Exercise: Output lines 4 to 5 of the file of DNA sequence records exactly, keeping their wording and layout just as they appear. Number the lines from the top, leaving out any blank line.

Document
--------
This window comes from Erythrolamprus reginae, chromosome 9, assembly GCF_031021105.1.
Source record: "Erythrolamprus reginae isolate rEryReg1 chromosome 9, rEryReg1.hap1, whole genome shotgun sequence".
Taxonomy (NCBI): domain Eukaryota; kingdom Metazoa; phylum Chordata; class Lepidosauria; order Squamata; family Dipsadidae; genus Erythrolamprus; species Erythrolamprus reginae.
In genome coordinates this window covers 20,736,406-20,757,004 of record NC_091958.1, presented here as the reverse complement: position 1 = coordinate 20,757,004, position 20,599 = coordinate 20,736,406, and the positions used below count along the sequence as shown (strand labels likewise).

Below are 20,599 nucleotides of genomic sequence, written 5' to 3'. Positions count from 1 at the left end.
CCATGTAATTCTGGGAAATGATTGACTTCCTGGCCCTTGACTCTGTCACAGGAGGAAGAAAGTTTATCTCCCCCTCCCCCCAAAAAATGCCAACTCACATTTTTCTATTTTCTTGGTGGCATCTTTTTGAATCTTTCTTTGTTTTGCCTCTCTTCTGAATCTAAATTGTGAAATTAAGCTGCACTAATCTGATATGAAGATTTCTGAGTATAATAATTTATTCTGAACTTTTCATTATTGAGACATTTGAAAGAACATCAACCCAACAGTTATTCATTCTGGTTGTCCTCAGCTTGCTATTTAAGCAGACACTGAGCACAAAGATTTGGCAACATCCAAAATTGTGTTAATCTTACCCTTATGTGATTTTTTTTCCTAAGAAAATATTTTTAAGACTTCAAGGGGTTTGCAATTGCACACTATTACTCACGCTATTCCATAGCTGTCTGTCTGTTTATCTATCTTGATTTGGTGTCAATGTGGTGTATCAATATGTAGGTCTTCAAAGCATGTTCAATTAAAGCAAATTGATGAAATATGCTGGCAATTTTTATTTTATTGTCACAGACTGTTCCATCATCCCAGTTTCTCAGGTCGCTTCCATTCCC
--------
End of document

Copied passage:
In genome coordinates this window covers 20,736,406-20,757,004 of record NC_091958.1, presented here as the reverse complement: position 1 = coordinate 20,757,004, position 20,599 = coordinate 20,736,406, and the positions used below count along the sequence as shown (strand labels likewise).

Below are 20,599 nucleotides of genomic sequence, written 5' to 3'. Positions count from 1 at the left end.